July 14, 2023

School’s Out for Summer

Check out the latest legislative updates across the states and take action today!

A few states ended their legislative sessions in recent weeks, including Oregon, New Hampshire, and Delaware. Less than 10 states remain in regular session.

New Hampshire

Before the session ended in New Hampshire, a conference committee version of HB 611 was adopted. We previously alerted Hemp Supporters to SB 180 in the state that would have set the THC limit at 0.03%. HB 611 corrected the THC issue by referring to 0.3%. The key section of HB 611 (section six) prohibits hemp-derived products that contain more than 0.3% natural or synthetic THC, including delta-8 and delta-9. But the next section of the bill (section seven) repeals section six one year and 60 days after enactment. There’s no indication that the full legislature passed the conference committee version before lawmakers adjourned on June 30 or that the Governor has taken action.


Georgia’s session ended earlier this year. HB 458 failed to pass. This was an important victory for the industry, as the bill would have restricted consumable products to persons 21 or older, regardless of their THC content.

North Carolina

The session in North Carolina ends next month. We’re monitoring three bills there:

H563 limits all hemp-derived cannabinoid products to persons 21 or older. In addition, the bill imposes labeling and packaging requirements, including that ingestible products may not be sold “in a serving that contains more than 75 milligrams, in the aggregate, of one or more hemp-derived cannabinoids.”

S521 makes clear that hemp products are not considered adulterated or misbranded based solely on the presence of hemp. Also, the bill sets a 0.3% total THC limit for hemp and sets labeling requirements for products that contain cannabinoid-related compounds, including CBD.

S366 would require schools to prohibit the use or possession of legal hemp products, including CBD, in schools, on school grounds, or on any property owned or operated by a school.  

The bills haven’t progressed very far. But we’re staying alert.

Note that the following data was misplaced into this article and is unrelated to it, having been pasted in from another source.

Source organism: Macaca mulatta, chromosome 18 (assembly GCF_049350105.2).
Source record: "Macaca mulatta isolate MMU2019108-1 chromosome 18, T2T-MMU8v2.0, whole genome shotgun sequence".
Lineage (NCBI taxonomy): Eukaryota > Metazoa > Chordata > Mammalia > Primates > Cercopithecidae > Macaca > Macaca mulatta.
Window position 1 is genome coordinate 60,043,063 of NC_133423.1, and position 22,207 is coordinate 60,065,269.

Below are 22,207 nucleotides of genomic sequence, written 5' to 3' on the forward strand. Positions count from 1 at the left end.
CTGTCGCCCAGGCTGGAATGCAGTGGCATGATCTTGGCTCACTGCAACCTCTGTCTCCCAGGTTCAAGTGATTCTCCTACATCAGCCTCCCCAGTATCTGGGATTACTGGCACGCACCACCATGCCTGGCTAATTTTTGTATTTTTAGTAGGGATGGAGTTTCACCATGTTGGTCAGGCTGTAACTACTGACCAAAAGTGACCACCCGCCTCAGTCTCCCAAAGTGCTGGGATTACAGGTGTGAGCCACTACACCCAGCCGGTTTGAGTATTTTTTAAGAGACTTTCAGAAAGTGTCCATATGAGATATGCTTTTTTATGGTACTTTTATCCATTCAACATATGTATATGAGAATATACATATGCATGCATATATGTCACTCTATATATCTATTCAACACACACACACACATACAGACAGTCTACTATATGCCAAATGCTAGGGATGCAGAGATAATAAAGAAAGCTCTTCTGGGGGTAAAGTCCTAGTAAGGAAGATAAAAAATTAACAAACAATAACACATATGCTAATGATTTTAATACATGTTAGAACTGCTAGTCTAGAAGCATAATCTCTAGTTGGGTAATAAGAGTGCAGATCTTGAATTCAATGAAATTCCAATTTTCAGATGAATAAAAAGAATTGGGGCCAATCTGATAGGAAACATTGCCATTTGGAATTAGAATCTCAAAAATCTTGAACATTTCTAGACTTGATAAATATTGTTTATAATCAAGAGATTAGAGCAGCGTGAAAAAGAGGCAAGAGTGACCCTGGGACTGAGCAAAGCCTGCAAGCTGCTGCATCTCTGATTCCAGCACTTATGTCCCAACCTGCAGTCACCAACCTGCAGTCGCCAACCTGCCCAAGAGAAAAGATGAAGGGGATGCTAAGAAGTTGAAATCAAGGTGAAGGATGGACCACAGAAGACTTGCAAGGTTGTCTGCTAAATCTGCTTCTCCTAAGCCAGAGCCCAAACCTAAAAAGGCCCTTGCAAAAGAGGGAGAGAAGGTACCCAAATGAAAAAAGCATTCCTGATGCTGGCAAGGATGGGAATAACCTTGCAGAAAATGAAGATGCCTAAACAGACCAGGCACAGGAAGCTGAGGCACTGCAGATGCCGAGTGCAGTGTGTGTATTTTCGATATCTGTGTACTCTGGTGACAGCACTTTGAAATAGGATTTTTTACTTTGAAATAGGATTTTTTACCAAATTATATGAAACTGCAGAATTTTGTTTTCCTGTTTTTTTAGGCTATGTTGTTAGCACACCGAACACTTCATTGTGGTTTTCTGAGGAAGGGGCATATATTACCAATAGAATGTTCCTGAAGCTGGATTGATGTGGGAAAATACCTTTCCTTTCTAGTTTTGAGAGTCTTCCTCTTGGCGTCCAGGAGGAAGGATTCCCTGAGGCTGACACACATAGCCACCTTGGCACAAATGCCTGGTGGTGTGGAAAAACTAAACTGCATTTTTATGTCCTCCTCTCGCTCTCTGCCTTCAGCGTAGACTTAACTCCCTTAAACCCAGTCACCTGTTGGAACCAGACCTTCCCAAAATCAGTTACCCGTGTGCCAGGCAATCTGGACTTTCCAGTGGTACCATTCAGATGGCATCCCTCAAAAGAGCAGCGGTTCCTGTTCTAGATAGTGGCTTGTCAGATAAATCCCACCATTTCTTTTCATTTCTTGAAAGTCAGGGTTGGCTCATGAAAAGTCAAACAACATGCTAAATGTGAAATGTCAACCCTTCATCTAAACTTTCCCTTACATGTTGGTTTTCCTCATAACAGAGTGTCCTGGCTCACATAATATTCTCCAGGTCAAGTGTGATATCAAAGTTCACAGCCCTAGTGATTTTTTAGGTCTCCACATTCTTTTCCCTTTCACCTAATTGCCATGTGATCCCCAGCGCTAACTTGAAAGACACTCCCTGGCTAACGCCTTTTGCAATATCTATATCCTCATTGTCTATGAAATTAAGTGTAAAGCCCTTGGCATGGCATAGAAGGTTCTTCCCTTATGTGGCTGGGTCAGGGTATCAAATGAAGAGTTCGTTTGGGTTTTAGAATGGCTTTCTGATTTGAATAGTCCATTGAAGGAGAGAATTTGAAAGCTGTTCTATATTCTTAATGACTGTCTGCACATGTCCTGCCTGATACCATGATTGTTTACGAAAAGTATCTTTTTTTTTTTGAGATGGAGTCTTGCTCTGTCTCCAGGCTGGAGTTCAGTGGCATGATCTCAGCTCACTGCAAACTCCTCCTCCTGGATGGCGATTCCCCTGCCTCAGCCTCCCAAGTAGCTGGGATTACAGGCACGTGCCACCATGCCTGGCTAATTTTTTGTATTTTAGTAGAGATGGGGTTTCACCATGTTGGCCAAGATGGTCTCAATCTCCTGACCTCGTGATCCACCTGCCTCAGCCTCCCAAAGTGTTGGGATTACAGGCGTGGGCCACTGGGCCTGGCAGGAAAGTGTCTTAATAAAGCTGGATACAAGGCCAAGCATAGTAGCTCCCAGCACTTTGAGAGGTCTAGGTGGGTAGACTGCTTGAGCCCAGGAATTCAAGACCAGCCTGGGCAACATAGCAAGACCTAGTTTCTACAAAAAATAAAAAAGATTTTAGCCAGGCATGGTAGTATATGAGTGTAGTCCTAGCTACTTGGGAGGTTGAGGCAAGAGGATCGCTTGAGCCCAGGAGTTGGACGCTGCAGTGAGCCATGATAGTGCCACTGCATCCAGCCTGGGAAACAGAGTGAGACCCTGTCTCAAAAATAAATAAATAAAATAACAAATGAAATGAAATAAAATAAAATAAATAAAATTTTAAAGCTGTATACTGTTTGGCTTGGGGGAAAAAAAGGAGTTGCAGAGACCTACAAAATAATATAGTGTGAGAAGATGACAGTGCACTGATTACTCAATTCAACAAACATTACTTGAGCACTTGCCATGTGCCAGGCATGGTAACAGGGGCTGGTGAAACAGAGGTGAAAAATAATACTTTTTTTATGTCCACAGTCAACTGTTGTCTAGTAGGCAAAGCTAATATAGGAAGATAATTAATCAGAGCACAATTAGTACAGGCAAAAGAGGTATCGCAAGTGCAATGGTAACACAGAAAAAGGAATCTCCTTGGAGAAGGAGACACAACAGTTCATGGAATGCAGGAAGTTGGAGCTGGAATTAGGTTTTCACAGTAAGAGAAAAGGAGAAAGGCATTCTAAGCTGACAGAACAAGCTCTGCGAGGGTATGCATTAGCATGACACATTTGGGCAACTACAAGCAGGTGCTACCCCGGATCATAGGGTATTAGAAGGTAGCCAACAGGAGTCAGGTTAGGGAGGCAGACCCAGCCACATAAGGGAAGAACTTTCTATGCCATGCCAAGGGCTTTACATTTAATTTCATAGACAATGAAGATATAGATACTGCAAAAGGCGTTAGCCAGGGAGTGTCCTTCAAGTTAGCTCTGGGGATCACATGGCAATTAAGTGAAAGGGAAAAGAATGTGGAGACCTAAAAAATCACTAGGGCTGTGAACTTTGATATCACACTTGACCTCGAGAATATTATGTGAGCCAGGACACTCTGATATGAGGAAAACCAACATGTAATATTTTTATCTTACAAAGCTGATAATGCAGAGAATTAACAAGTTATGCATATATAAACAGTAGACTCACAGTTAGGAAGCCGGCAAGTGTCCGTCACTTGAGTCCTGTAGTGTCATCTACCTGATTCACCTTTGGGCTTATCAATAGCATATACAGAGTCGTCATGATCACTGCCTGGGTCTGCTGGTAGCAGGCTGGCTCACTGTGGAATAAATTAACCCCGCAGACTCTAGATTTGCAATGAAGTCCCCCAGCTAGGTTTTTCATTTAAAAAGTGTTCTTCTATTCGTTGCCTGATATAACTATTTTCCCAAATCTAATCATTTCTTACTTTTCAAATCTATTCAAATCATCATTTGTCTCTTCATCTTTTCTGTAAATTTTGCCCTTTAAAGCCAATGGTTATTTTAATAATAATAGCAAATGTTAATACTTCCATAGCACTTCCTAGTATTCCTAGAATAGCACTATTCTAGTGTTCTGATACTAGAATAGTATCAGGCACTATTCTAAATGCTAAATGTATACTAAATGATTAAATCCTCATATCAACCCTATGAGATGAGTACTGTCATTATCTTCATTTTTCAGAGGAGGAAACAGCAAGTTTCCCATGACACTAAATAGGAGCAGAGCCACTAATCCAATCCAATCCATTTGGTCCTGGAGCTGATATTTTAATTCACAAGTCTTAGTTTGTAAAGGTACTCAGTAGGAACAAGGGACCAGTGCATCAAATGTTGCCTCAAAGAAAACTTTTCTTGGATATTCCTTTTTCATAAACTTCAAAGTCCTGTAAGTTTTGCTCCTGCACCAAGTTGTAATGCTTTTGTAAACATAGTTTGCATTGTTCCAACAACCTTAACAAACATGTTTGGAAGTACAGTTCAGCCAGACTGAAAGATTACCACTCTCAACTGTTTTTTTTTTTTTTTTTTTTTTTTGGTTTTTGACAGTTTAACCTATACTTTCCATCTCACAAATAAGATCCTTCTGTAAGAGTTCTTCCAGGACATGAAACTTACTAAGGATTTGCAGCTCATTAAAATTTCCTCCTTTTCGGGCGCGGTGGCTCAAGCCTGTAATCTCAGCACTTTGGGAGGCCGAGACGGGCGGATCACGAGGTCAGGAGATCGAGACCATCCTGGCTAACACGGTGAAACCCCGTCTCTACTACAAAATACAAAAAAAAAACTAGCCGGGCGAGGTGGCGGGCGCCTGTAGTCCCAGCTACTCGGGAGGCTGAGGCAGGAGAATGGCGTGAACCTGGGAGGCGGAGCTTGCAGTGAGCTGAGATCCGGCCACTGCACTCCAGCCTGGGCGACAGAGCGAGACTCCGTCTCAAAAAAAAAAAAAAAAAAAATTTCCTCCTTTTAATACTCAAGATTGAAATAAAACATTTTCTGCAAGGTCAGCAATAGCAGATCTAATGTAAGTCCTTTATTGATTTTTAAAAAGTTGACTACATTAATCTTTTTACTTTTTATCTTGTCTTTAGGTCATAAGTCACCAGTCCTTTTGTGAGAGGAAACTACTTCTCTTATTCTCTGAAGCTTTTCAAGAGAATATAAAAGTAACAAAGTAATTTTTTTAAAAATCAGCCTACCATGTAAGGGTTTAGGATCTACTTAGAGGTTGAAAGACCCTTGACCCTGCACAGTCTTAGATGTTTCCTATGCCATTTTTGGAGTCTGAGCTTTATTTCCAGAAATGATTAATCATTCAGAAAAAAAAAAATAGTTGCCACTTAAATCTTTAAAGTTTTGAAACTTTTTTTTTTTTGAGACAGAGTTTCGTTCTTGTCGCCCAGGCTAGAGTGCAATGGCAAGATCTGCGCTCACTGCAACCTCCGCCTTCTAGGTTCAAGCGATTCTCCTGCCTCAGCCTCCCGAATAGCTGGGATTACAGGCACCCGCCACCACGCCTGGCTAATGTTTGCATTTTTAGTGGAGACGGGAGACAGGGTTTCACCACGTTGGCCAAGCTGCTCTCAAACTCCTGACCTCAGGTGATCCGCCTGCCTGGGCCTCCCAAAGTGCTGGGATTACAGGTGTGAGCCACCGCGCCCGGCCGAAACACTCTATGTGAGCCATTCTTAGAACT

New Jersey

Lawmakers are still at work in New Jersey. The state assembly recently passed A5440 with no opposition and only one abstention. The bill—along with its companion, S3944—would effectively prohibit the production and sale of delta-8 by limiting hemp and hemp products to 0.3% delta-8. Please use our State Action Center to urge legislators to follow the Kentucky model—rather than outright prohibition, let’s strictly regulate intoxicating products and make sure that they are unavailable to minors.   


We’re still monitoring bills in two other states. In MassachusettsHD 1509 defines hemp products broadly to include topical and consumable products, including CBD; makes clear that dietary supplements, food, and food products that contain hemp or hemp cannabinoids are not adulterated; and would allow generally allow the sale of hemp products and derivatives in dietary supplements, food, and beverages. Similarly, SB 598 would clarify that hemp and hemp extracts may be added to food, food products, and dietary supplements and sold, whether or not manufactured in Massachusetts.


In OhioSB 9 would redefine “hemp” and “hemp products” to prohibit any amount of delta-8, delta-9, or delta-10 or more than 1% of any other THC. The new definitions are unlike any definitions in the country.

Visit our State Action Center to see active campaigns across the country!

Check out the latest hemp and CBD updates from across the states!